The new law does not merely replace and repeal the previous sports law, it redesigns certain aspects and introduces new rules for previously unregulated matters. While there was a general consensus that Spanish sports legislation needed an update, there were dissensions on the scope of the law and on various particular issues.
One of the issues that came under public scrutiny is the so-called Anti-Piqué Clause. It was coined as such by the press because Kosmos, a company linked to the football player, was allegedly involved in mediating the organisation of the Spanish football cup Supercopa in Saudi Arabia. Specifically, Article 51 b) prohibits Spanish federations from entering into business relationships with athletes who might participate in the national competition organised by said federation.
Another controversial issue was the position of the professional leagues and specifically their (exclusive) competence in the commercialisation of professional competitions. Ultimately, this issue is regulated by Article 95 e) which confirms the competence of the leagues to commercialise audio-visual rights.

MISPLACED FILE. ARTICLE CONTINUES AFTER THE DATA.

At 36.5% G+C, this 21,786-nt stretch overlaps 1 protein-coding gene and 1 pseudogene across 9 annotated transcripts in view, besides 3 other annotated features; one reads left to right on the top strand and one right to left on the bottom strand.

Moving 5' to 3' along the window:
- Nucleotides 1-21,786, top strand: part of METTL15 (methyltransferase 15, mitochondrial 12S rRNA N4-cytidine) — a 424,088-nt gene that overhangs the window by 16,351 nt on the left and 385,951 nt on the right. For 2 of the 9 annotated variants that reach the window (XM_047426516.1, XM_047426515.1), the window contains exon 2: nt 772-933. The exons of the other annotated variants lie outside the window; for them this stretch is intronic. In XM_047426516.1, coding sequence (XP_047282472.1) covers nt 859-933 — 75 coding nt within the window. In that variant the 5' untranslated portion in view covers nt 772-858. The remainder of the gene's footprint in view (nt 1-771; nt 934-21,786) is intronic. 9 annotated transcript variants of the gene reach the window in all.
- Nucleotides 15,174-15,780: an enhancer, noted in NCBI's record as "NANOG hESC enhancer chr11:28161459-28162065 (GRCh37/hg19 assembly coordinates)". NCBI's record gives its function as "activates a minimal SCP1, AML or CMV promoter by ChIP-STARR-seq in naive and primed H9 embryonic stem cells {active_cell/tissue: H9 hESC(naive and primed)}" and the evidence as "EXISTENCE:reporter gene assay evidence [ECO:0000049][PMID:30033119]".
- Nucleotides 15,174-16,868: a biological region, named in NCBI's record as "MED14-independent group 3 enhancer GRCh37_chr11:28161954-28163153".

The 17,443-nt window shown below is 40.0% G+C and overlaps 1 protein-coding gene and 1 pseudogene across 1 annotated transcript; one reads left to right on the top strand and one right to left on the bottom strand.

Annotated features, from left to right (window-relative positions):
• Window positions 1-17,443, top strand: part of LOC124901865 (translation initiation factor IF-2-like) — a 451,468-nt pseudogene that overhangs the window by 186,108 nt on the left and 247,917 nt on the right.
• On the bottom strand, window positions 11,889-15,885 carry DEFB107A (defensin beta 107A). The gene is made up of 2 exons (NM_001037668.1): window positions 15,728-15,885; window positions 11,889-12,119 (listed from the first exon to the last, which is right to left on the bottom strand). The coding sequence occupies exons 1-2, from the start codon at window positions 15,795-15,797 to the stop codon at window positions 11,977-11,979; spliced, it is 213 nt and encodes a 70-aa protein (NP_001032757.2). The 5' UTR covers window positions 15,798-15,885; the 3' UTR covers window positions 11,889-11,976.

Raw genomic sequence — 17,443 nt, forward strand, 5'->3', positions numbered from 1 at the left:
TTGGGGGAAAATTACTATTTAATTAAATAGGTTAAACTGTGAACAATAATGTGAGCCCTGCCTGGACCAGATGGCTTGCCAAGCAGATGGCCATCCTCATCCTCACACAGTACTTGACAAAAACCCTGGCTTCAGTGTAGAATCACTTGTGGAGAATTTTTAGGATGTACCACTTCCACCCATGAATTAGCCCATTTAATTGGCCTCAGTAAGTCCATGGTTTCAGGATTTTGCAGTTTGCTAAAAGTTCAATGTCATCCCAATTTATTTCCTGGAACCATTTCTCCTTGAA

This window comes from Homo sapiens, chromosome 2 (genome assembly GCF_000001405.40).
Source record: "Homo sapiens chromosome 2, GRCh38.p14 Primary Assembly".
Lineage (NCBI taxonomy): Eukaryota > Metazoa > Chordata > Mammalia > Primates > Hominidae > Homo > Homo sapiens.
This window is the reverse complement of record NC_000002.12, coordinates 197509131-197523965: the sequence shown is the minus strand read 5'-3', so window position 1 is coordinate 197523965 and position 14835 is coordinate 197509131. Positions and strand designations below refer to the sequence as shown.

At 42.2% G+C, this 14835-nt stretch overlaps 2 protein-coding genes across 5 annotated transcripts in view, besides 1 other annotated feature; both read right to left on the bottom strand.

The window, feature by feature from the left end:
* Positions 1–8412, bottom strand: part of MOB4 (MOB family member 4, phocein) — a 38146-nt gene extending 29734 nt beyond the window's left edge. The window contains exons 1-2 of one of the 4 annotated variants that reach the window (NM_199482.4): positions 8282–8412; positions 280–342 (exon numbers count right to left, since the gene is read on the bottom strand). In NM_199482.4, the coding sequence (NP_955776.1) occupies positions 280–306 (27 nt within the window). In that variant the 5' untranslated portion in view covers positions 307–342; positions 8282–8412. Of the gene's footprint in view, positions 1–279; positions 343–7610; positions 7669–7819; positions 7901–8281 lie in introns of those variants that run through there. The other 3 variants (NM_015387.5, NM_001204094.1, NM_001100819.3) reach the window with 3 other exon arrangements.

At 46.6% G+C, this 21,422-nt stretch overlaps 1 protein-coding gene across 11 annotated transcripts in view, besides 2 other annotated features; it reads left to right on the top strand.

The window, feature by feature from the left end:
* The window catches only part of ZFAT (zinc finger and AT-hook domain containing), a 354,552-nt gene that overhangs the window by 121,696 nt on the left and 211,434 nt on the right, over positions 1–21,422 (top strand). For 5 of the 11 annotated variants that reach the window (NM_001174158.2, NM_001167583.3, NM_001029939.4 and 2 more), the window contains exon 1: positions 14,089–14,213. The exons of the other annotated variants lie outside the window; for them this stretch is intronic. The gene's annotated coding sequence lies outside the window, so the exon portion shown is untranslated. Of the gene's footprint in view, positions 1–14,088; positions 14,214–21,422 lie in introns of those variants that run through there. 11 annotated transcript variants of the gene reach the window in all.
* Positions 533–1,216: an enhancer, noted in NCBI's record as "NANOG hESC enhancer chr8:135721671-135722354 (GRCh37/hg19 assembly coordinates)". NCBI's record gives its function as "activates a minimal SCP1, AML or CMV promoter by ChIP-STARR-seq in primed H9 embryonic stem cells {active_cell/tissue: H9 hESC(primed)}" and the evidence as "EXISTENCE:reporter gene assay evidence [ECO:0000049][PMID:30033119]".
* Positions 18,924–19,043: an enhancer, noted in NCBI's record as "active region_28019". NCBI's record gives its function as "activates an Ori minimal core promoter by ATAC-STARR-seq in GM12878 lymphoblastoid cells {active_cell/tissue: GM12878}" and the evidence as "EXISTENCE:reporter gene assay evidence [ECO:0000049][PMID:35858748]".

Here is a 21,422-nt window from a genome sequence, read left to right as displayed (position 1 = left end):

However, it would not be fair to focus only on the aspects that were discussed by the media and the public, as the new law extends far beyond the old sports law from 1990, aiming to adapt sports legislation to the new reality. In the words of the Spanish National Sports Council, one of the principal changes of the new law is that it aims to “recognise the right to practice sports, eliminate inequalities based on gender or disability, promote the presence of women in sports and regulate the rights and duties of athletes.”
Striking, from a legal point of view, is the detailed categorisation of athletes, in particular the distinction between competitive and non-competitive (or recreational) sports, federated and non-federated sports, between professional athletes and amateurs, as well as between high-level and high-performance athletes. These distinctions might seem quite theoretical on paper, in practice they do, however, have important implications, as different rights and obligations are assigned to each category of athlete.
As for sports federations, which are legally classified as private entities, the law maintains the model traditionally applied in Spain. This model mainly differs from the models in other countries by allowing a greater control and influence from the State, delegating public functions and monopoly to the federations, and subjecting their activity to state authorisation.